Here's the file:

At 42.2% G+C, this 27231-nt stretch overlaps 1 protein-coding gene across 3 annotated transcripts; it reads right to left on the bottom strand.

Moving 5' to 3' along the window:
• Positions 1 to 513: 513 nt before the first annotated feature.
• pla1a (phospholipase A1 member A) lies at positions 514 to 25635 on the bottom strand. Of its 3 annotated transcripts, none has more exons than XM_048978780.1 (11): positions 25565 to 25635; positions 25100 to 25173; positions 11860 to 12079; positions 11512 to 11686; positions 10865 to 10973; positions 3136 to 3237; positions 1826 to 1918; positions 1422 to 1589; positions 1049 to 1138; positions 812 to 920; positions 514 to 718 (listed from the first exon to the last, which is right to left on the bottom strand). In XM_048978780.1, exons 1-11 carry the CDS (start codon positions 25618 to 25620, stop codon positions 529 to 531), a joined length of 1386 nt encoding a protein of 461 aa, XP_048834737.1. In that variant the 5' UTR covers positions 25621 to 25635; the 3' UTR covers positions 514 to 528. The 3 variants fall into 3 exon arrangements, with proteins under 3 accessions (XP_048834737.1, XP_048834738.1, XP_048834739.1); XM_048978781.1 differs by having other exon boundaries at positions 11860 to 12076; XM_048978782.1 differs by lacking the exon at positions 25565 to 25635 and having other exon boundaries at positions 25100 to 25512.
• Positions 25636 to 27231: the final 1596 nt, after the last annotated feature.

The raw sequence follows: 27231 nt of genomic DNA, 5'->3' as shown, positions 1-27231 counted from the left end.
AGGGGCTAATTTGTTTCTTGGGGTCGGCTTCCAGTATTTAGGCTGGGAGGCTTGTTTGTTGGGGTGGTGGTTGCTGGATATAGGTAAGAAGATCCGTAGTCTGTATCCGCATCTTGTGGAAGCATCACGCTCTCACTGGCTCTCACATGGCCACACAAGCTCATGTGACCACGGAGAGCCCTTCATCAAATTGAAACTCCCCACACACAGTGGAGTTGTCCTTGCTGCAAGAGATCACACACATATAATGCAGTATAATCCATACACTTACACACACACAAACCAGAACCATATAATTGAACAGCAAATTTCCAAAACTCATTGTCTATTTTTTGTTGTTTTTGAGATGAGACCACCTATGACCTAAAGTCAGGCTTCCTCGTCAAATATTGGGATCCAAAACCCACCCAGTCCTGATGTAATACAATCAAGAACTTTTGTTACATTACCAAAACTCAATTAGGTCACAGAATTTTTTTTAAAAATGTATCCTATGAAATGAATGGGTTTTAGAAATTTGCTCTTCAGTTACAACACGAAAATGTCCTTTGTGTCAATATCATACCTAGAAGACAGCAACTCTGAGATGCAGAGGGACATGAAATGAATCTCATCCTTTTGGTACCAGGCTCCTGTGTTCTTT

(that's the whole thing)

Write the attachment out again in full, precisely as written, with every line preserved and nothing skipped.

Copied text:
At 42.2% G+C, this 27231-nt stretch overlaps 1 protein-coding gene across 3 annotated transcripts; it reads right to left on the bottom strand.

Moving 5' to 3' along the window:
• Positions 1 to 513: 513 nt before the first annotated feature.
• pla1a (phospholipase A1 member A) lies at positions 514 to 25635 on the bottom strand. Of its 3 annotated transcripts, none has more exons than XM_048978780.1 (11): positions 25565 to 25635; positions 25100 to 25173; positions 11860 to 12079; positions 11512 to 11686; positions 10865 to 10973; positions 3136 to 3237; positions 1826 to 1918; positions 1422 to 1589; positions 1049 to 1138; positions 812 to 920; positions 514 to 718 (listed from the first exon to the last, which is right to left on the bottom strand). In XM_048978780.1, exons 1-11 carry the CDS (start codon positions 25618 to 25620, stop codon positions 529 to 531), a joined length of 1386 nt encoding a protein of 461 aa, XP_048834737.1. In that variant the 5' UTR covers positions 25621 to 25635; the 3' UTR covers positions 514 to 528. The 3 variants fall into 3 exon arrangements, with proteins under 3 accessions (XP_048834737.1, XP_048834738.1, XP_048834739.1); XM_048978781.1 differs by having other exon boundaries at positions 11860 to 12076; XM_048978782.1 differs by lacking the exon at positions 25565 to 25635 and having other exon boundaries at positions 25100 to 25512.
• Positions 25636 to 27231: the final 1596 nt, after the last annotated feature.

The raw sequence follows: 27231 nt of genomic DNA, 5'->3' as shown, positions 1-27231 counted from the left end.
AGGGGCTAATTTGTTTCTTGGGGTCGGCTTCCAGTATTTAGGCTGGGAGGCTTGTTTGTTGGGGTGGTGGTTGCTGGATATAGGTAAGAAGATCCGTAGTCTGTATCCGCATCTTGTGGAAGCATCACGCTCTCACTGGCTCTCACATGGCCACACAAGCTCATGTGACCACGGAGAGCCCTTCATCAAATTGAAACTCCCCACACACAGTGGAGTTGTCCTTGCTGCAAGAGATCACACACATATAATGCAGTATAATCCATACACTTACACACACACAAACCAGAACCATATAATTGAACAGCAAATTTCCAAAACTCATTGTCTATTTTTTGTTGTTTTTGAGATGAGACCACCTATGACCTAAAGTCAGGCTTCCTCGTCAAATATTGGGATCCAAAACCCACCCAGTCCTGATGTAATACAATCAAGAACTTTTGTTACATTACCAAAACTCAATTAGGTCACAGAATTTTTTTTAAAAATGTATCCTATGAAATGAATGGGTTTTAGAAATTTGCTCTTCAGTTACAACACGAAAATGTCCTTTGTGTCAATATCATACCTAGAAGACAGCAACTCTGAGATGCAGAGGGACATGAAATGAATCTCATCCTTTTGGTACCAGGCTCCTGTGTTCTTT